MELBOURNE, July 21: The Victorian Government will create more than 3,000 jobs in critical community-support organisations through its landmark Working for Victoria scheme – getting people left unemployed by the coronavirus pandemic back to work.
Minister for Employment Jaala Pulford today confirmed that the majority of the latest jobs backed by the Working for Victoria initiative would be focused on community service organisations and young people.
Working for Victoria has joined with the Victorian Council of Social Services (VCOSS) – a strong advocate for the community sector – to deliver funding to 59 organisations including Anglicare, the Brotherhood of St Laurence, Jesuit Social Services, Uniting, Foodbank and a range of migrant resource operations – supporting 1,100 jobs.
The new workers will perform roles including employment support, counselling and youth services, community engagement, emergency and food relief, family support and support for culturally and linguistically diverse (CALD) communities. Around 150 jobs will be dedicated to Victoria’s multicultural communities.
The new Youth Employment Program will give up to 800 young people the opportunity to kickstart their careers and develop their skills for the future through a collaboration with the Community and Public Sector Union (CPSU).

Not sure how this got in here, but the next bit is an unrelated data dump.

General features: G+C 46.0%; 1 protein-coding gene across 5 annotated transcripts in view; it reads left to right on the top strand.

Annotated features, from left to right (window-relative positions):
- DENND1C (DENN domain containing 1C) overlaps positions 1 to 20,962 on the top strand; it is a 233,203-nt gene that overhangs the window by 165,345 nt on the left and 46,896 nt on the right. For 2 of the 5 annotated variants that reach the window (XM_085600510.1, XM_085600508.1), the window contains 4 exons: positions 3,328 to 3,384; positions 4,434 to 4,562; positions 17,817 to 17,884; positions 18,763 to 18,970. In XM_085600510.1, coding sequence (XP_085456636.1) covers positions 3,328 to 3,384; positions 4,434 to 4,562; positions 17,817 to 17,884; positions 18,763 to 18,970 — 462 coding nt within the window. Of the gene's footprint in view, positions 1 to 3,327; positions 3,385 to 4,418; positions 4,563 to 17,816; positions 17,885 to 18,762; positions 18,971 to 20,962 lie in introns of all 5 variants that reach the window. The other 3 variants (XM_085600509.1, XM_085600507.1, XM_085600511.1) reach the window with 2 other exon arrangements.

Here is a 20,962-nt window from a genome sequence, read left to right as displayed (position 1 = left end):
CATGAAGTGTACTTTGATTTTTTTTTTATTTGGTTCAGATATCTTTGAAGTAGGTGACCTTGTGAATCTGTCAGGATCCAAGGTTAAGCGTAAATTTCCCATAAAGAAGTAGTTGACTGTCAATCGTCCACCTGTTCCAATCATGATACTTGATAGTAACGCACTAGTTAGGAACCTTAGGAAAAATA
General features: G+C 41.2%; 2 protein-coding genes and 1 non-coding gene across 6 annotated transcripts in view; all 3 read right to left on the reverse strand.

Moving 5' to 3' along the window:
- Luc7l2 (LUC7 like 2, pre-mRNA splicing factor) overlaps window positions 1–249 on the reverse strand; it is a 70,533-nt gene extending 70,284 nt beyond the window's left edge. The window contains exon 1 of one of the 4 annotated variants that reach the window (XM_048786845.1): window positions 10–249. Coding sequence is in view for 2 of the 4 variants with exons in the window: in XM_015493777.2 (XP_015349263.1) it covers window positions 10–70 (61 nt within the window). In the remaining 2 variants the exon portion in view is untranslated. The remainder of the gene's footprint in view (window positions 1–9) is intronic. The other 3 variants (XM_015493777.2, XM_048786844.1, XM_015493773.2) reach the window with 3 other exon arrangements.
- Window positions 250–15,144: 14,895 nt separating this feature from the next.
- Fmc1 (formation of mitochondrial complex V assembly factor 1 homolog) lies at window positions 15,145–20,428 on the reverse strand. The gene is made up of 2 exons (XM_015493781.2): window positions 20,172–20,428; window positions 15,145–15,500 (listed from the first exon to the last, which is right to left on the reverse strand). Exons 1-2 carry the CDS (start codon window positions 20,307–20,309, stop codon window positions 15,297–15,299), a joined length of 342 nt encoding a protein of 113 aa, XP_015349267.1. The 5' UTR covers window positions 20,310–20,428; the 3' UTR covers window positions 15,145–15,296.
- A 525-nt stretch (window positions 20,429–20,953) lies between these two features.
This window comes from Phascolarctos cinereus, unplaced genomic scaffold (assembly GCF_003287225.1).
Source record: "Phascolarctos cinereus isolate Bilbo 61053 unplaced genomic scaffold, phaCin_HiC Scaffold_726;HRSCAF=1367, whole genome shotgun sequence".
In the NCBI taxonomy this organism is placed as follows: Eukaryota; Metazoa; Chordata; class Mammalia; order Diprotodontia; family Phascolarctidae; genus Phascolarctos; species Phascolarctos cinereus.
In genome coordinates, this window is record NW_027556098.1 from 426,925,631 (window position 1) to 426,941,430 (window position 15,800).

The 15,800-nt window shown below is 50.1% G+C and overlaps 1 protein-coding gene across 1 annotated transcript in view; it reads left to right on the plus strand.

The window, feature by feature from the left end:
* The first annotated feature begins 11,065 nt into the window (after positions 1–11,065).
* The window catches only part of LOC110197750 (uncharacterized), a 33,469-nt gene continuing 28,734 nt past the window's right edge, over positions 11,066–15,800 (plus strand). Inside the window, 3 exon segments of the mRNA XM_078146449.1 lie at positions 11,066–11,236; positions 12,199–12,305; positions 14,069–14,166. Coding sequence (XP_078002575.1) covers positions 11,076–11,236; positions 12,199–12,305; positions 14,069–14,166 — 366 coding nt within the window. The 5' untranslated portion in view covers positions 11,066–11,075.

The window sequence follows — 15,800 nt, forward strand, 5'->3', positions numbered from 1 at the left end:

Victorians aged between 17 and 29 will be eligible for six to 12-month jobs in the public service to give them a foot in the door and on-the-job experience and training.
More than 100 young people currently employed through the Youth Employment Scheme (YES) and the Youth Cadetship Scheme (YCS) across the public service will have their employment extended by six months.
The Government has also struck agreements with an additional 10 local councils to support some 1,200 Victorians to immediately return to work with roles including maintaining local parks, gardens and sporting fields and performing a range of community services involving vulnerable residents.
The Greater Geelong, Wyndham, Brimbank, Casey, Greater Dandenong, Melton, Darebin, Frankston, Cardinia and Moonee Valley councils join 43 other local government bodies that have signed on to Working for Victoria.
Since launching in April, the $500 million Working for Victoria program has supported more than 8,500 workers into new roles. For more information or to register for Working for Victoria go to vic.gov.au/workingforvictoria.